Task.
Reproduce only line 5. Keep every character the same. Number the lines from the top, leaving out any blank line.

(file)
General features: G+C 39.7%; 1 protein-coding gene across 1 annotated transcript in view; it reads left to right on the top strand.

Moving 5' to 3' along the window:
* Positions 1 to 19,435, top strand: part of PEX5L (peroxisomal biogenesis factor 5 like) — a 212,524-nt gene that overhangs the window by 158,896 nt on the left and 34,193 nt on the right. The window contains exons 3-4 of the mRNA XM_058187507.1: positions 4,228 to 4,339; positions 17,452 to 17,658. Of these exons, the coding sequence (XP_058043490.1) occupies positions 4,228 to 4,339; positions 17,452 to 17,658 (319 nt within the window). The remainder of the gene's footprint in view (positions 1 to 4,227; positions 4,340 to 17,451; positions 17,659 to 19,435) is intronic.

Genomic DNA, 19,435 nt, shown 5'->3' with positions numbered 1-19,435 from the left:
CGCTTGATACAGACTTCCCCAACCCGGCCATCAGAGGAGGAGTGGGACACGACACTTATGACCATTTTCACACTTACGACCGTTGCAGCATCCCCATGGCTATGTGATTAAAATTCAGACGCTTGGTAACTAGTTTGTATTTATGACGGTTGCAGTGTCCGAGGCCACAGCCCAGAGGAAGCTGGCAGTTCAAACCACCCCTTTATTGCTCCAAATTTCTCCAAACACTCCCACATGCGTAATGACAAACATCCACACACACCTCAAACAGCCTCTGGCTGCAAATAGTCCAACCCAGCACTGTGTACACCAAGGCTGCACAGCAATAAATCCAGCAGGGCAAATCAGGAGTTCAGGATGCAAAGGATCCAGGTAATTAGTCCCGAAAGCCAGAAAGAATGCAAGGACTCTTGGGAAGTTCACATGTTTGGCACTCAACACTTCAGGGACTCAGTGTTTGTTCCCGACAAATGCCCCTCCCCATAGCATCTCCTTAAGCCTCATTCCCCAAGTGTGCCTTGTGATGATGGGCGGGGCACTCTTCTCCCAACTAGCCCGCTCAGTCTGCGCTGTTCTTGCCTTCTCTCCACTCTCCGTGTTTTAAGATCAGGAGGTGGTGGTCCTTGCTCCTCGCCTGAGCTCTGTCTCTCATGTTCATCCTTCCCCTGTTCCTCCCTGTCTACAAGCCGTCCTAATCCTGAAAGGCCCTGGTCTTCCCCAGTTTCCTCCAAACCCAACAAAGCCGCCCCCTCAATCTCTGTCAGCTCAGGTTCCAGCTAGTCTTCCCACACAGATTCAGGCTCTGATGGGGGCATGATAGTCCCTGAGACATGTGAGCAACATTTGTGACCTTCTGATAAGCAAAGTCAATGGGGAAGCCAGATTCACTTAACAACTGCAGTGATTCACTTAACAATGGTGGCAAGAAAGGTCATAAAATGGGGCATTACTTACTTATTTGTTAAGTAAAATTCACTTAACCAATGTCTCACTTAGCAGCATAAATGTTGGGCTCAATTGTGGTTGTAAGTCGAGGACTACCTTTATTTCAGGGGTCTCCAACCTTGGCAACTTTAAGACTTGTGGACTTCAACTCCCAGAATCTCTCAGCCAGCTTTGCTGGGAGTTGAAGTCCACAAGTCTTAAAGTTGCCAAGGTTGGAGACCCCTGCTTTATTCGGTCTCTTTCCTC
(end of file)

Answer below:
CGCTTGATACAGACTTCCCCAACCCGGCCATCAGAGGAGGAGTGGGACACGACACTTATGACCATTTTCACACTTACGACCGTTGCAGCATCCCCATGGCTATGTGATTAAAATTCAGACGCTTGGTAACTAGTTTGTATTTATGACGGTTGCAGTGTCCGAGGCCACAGCCCAGAGGAAGCTGGCAGTTCAAACCACCCCTTTATTGCTCCAAATTTCTCCAAACACTCCCACATGCGTAATGACAAACATCCACACACACCTCAAACAGCCTCTGGCTGCAAATAGTCCAACCCAGCACTGTGTACACCAAGGCTGCACAGCAATAAATCCAGCAGGGCAAATCAGGAGTTCAGGATGCAAAGGATCCAGGTAATTAGTCCCGAAAGCCAGAAAGAATGCAAGGACTCTTGGGAAGTTCACATGTTTGGCACTCAACACTTCAGGGACTCAGTGTTTGTTCCCGACAAATGCCCCTCCCCATAGCATCTCCTTAAGCCTCATTCCCCAAGTGTGCCTTGTGATGATGGGCGGGGCACTCTTCTCCCAACTAGCCCGCTCAGTCTGCGCTGTTCTTGCCTTCTCTCCACTCTCCGTGTTTTAAGATCAGGAGGTGGTGGTCCTTGCTCCTCGCCTGAGCTCTGTCTCTCATGTTCATCCTTCCCCTGTTCCTCCCTGTCTACAAGCCGTCCTAATCCTGAAAGGCCCTGGTCTTCCCCAGTTTCCTCCAAACCCAACAAAGCCGCCCCCTCAATCTCTGTCAGCTCAGGTTCCAGCTAGTCTTCCCACACAGATTCAGGCTCTGATGGGGGCATGATAGTCCCTGAGACATGTGAGCAACATTTGTGACCTTCTGATAAGCAAAGTCAATGGGGAAGCCAGATTCACTTAACAACTGCAGTGATTCACTTAACAATGGTGGCAAGAAAGGTCATAAAATGGGGCATTACTTACTTATTTGTTAAGTAAAATTCACTTAACCAATGTCTCACTTAGCAGCATAAATGTTGGGCTCAATTGTGGTTGTAAGTCGAGGACTACCTTTATTTCAGGGGTCTCCAACCTTGGCAACTTTAAGACTTGTGGACTTCAACTCCCAGAATCTCTCAGCCAGCTTTGCTGGGAGTTGAAGTCCACAAGTCTTAAAGTTGCCAAGGTTGGAGACCCCTGCTTTATTCGGTCTCTTTCCTC